Productive cross-functional teams start with clarity

Now let's start figuring out how to make your cross-functional team one of the innovative ones, not one that gets bogged down in confusion and conflict.

The first thing your team needs is a big dose of clarity. What are the specific goals of this team? Everyone must be on the same page about what success will look like. That's important for any team, of course. But it's even more vital for cross-functional teams because members often operate from different mindsets and sets of assumptions. They might not share the common language that a departmental team does.

Team members must feel safe speaking up, even if they are disagreeing.

Besides the big goal, establish the milestones along the way. Since your team is probably not seeing each other or communicating every day, this gives members a clearer sense of what's going on and what happens next.

We want to throw in a quick plug here for the goal-setting framework known as OKRs. That stands for objectives and key results. At Atlassian, we've found that using OKRs creates greater alignment, flexibility, accountability, and focus. If you want to try out this framework to set goals for your cross-functional team, check out our complete guide to OKRs.

Talking about the practical limitations your team is facing isn't quite as motivational as goal setting, but it's just as necessary. You'll be more efficient when everyone knows your budget and deadlines.

These discussions should happen when you're starting a new cross-functional team. That said, it's never too late to have them to get an existing team back on track.

Who should be on your cross-functional team?

When you know your team's goals, then you can figure out who should be on the team. Here are a few criteria to consider:

  • What kinds of expertise do you need? Who are the people in your organization who could provide it?
  • Besides their specific skills, team members should also have the personal qualities that will make them valuable contributors. Do they have past experience with cross-functional collaborations? Can they work independently and make recommendations or decisions?
  • Don't forget about the more political practicalities. If your team is focused on launching a project or making a decision, who are the stakeholders? Each stakeholder group should be represented on your team.

Choosing a leader

Your cross-functional team doesn't have to have a leader, but it will work a whole lot better with one. So who should that person be?

The leader of a cross-functional team must be able to guide discussions, to delegate and  hold other members accountable. They need to be able to do this even if some team members rank above them in the corporate hierarchy. In other words, can they get people to do things even if they don't have the formal authority to tell them what to do? Can they use influence and persuasion to guide others?

Setting the ground rules for a cross-functional team

Once a leader is in place, one of the first things they should do is work with the rest of the team to establish ground rules about how things will get done. Again, this is something really valuable to do when a team is launching, but it’s never too late to do on an existing team.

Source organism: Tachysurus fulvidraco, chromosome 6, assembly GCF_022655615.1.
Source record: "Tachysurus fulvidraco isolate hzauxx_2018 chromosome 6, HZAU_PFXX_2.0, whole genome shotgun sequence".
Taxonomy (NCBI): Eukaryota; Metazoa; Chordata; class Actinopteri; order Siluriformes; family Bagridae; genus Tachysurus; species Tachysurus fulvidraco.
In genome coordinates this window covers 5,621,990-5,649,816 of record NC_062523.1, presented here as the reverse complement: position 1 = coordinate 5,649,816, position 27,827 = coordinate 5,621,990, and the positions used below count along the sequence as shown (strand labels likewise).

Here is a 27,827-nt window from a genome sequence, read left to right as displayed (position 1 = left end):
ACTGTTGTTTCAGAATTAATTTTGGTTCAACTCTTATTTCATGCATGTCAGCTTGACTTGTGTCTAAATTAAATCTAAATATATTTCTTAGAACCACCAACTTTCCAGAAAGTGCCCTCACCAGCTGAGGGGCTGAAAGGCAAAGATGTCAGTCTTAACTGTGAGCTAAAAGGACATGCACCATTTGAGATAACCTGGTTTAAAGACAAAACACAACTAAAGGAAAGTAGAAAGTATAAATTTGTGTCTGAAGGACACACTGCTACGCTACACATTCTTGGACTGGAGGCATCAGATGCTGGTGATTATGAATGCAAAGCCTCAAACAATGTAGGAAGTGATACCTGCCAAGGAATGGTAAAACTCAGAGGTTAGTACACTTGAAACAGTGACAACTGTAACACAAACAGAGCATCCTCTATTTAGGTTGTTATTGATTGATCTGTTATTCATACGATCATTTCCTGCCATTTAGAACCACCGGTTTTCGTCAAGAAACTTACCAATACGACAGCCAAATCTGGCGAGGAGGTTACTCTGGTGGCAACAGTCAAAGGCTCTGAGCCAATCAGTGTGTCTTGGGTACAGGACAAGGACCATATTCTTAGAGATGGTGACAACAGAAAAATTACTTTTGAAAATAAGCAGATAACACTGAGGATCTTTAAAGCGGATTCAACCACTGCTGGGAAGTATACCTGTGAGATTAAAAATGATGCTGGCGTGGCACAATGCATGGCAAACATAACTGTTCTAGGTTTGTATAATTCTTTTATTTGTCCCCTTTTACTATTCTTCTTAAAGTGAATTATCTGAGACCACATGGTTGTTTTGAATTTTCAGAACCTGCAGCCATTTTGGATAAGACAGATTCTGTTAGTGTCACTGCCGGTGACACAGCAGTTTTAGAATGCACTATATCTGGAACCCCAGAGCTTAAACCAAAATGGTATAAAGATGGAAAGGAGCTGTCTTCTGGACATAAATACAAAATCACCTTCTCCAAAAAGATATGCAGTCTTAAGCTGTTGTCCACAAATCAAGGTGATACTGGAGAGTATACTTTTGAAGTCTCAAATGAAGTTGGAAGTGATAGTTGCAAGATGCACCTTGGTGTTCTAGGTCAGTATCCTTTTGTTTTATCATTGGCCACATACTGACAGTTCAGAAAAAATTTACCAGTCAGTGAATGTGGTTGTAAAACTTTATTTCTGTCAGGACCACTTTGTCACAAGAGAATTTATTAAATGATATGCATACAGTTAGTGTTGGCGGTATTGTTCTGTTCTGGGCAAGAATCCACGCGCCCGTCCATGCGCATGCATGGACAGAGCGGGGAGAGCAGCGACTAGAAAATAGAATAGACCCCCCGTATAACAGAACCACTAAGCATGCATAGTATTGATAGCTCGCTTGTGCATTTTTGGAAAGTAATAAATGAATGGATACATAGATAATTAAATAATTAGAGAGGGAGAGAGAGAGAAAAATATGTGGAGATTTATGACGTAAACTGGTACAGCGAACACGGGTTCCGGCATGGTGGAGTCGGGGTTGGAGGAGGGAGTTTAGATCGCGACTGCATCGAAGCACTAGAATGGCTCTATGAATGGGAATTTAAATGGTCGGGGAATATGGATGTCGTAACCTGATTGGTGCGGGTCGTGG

First, get super clear about what's expected of everyone. Each member needs to do their share so that no one feels overburdened.

In addition to clear expectations on contributions, your team also needs a clear sense of how everyone is expected to behave. Team members must feel safe speaking up, even if they are disagreeing. Cross-functional teams are all about finding better solutions by bringing together diverse people. But you can't reach those solutions unless you can effectively navigate your differences.

Finally, everyone should be clear on how your team will make decisions. Does everyone weigh in on everything? When can the team leader act unilaterally?

Another fundamental step for building a successful cross-functional team is choosing the right communications tools. You will probably not see one another every day, so you'll be using these tools a lot. And if you have members across different locations, your communications tools will be the primary way you collaborate. Think creatively here. For example, instead of sending lots of emails, perhaps a shared blog would work well for your team.

Besides your communications channels, you might need other tools and resources. Consider questions like these:

  • Does everyone on the team have the hardware and software they need to work together?
  • Do you need physical or virtual space to store resources and materials for your work? Can everyone on the team access this space?
  • If your team has in-person meetings, where will they happen?  

Meetings for cross-functional teams

Keep your cross-functional team on track

Whether you're helping build a new cross-functional team or tuning up an existing one, we hope you're coming away from this article with a new sense of clarity and momentum. Here are a few things you can do to keep that going:

  • Regularly monitor your team's progress. This is where having those well-defined goals comes in. Are you meeting the milestones you set? Try using the team health monitor to get to the heart of the matter with the team health monitor Confluence templates to get started.
  • Stay adaptable. If you're not meeting milestones, what should you do differently? You may also have to respond to other changes in your plans. For example, the CEO may change your deadline, or unexpected layoffs could claim some of your team members.
  • Remember, you don't have to go it alone. Confluence has resources to help you handle the challenges of cross-functional teams, from goal-setting to meetings to decision-making.